Currently, retailers can choose from acoustical magnetic labels, which function best on foil, metal and liquid items, and radio frequency-activated units, generally used on health and beauty care items, including high-ticket over-the-counter medications. Retailers told SN that grocers and manufacturers need to determine the best system to use.

"I guess the market will determine what will be the result from a technology standpoint and how it benefits all of the players," said Kmart's Faketty.

Source tagging has proved popular in other industries. Some apparel manufacturers, for example, are looking at the advantages of sewing the labels into fabric, making them nearly impossible to remove. The variety of packaging and product sizes in the supermarket industry, however, makes such tagging more difficult.

Carr Gottstein is determining how to properly incorporate source tags into different types of packaging. "We need to find a way to make the tags difficult to remove or deface," said Johnson. "For example, if we are working with manufacturers to source tag a product and it is visible, it can be defaced and made inoperable.

"If the tag is outside the box, it can be detached. If it is inside the product's package, the product can be removed and the box discarded in the aisle. Neither of these options make the process any different than if we tagged items ourselves," he added.

"If there was a way to incorporate the tag with the product and seal it in the packaging differently, then there would be more of a benefit," said Johnson.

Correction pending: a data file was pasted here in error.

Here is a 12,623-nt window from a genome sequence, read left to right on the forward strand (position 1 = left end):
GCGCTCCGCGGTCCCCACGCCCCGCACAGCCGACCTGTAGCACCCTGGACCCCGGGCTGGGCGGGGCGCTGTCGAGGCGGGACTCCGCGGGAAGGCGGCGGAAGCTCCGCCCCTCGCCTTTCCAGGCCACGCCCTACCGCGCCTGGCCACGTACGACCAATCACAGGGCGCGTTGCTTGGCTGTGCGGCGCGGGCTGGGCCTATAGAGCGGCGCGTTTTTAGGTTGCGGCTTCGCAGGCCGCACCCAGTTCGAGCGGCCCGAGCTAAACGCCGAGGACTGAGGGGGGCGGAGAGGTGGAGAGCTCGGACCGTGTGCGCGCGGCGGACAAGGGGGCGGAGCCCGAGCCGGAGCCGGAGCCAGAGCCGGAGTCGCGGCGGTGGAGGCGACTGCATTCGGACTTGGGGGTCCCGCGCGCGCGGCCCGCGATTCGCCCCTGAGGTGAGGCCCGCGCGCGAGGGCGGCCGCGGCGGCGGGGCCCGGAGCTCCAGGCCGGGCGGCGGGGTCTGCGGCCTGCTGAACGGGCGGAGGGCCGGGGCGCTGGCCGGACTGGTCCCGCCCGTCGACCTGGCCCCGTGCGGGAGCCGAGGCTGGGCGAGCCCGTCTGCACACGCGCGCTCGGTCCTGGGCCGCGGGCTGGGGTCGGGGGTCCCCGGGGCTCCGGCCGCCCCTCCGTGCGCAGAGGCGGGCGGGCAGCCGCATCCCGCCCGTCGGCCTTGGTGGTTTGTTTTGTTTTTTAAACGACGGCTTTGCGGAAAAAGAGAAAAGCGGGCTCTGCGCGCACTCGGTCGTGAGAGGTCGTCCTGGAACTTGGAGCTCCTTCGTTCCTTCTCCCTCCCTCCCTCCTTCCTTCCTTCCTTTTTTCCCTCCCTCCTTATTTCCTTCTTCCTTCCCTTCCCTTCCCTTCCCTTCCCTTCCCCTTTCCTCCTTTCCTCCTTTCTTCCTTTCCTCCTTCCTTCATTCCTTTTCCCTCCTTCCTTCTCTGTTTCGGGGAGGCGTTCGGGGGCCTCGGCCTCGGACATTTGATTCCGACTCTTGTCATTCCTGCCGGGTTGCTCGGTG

Once the tags are more effectively concealed, retailers expect to be able to display more of their higher-ticket items on the store floor, rather than keeping them under lock and key.

For example, many retailers still keep items such as cigarettes, batteries and film under a display case at the customer service station in order to minimize theft.

"We keep taking a beating when we display film and batteries," explained Giant's Muzzi. "We recently arrested someone for shoplifting $108 worth of batteries. We lose tons of money, but we are in a penny business."

But protecting the items also means limiting their sales, Muzzi added. "Our customers cannot get to it and we, and manufacturers, lose additional sales."

Tagging only a percentage of products rather than all of them, or fractional tagging, can be simplified via source tagging.

"Tagging only 10 boxes out of 25 acts as a halo effect because now the shoplifter does not know which items are tagged and which are not," said Super Kmart's Faketty.

While most retailers told SN they would like to see source tagging used on a large-scale basis as soon as possible, they predicted that such widespread use could be as long as five years away.

"It is possible to see this evolve within five years," said Kmart's Faketty.

"I would like it to happen soon, though it doesn't look to be in the near future," said Giant's Muzzi.

Source tagging could be jump-started with uses for the technology beyond loss prevention. "So far the cost is too high for the limited uses source tagging is providing," said Ken Fobes, president of the consulting firm IT Strategies, Ponte Verde, Fla. "It needs to be exploited to provide better customer service," for example, by tracking product throughout the supply chain.

"The industry should focus on source tagging in the form of a license plate, to be put on pallets and cases in order to identify content," he explained. These tags could be tracked virtually anywhere in the supply chain by manufacturers, wholesalers and retailers.